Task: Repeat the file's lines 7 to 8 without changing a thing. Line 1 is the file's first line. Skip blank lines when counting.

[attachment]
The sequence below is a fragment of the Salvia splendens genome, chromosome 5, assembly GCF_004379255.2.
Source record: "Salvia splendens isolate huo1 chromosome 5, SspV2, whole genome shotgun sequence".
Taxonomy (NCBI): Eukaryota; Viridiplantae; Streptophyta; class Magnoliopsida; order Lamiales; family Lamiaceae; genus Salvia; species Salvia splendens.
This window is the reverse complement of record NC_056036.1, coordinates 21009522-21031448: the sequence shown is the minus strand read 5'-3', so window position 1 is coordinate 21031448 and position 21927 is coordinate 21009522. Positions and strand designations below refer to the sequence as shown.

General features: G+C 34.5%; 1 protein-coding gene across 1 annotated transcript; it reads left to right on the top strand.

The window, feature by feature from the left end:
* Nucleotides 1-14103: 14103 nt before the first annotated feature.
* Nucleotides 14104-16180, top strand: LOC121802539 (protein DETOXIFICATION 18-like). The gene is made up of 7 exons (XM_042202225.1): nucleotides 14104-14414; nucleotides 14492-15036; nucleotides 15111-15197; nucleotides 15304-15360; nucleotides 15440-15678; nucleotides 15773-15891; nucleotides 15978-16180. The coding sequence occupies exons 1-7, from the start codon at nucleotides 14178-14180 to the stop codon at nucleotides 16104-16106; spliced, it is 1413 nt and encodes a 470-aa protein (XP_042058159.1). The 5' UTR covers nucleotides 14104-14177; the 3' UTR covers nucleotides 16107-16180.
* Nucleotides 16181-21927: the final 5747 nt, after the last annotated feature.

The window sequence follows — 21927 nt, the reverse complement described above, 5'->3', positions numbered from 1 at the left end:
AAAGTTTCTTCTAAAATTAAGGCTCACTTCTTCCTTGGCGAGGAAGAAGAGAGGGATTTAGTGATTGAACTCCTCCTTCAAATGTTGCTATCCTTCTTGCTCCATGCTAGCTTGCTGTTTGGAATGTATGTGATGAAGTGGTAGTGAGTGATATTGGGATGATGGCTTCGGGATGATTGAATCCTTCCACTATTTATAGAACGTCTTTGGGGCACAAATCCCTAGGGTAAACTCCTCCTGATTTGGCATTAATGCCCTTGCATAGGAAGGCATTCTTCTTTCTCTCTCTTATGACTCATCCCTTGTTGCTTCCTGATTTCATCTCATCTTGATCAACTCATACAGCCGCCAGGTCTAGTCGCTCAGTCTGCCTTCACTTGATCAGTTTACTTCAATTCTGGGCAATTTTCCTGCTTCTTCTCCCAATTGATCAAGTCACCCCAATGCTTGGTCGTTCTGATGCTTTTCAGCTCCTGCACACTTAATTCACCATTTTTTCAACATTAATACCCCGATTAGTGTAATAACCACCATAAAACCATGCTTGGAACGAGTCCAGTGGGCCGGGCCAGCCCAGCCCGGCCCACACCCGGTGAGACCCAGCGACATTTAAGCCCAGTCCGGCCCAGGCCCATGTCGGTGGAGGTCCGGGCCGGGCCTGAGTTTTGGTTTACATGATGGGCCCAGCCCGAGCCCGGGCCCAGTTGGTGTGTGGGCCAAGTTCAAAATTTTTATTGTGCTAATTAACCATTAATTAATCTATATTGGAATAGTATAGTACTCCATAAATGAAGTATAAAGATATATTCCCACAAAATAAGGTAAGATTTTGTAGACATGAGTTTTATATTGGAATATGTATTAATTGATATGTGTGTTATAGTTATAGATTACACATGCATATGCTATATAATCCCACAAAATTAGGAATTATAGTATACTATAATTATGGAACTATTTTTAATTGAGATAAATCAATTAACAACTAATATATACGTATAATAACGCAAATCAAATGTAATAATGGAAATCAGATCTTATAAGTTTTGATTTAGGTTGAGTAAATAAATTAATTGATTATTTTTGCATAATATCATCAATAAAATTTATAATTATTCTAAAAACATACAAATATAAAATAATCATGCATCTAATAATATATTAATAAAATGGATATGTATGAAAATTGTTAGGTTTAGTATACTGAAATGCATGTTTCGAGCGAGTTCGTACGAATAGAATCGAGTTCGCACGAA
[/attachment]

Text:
* Nucleotides 1-14103: 14103 nt before the first annotated feature.
* Nucleotides 14104-16180, top strand: LOC121802539 (protein DETOXIFICATION 18-like). The gene is made up of 7 exons (XM_042202225.1): nucleotides 14104-14414; nucleotides 14492-15036; nucleotides 15111-15197; nucleotides 15304-15360; nucleotides 15440-15678; nucleotides 15773-15891; nucleotides 15978-16180. The coding sequence occupies exons 1-7, from the start codon at nucleotides 14178-14180 to the stop codon at nucleotides 16104-16106; spliced, it is 1413 nt and encodes a 470-aa protein (XP_042058159.1). The 5' UTR covers nucleotides 14104-14177; the 3' UTR covers nucleotides 16107-16180.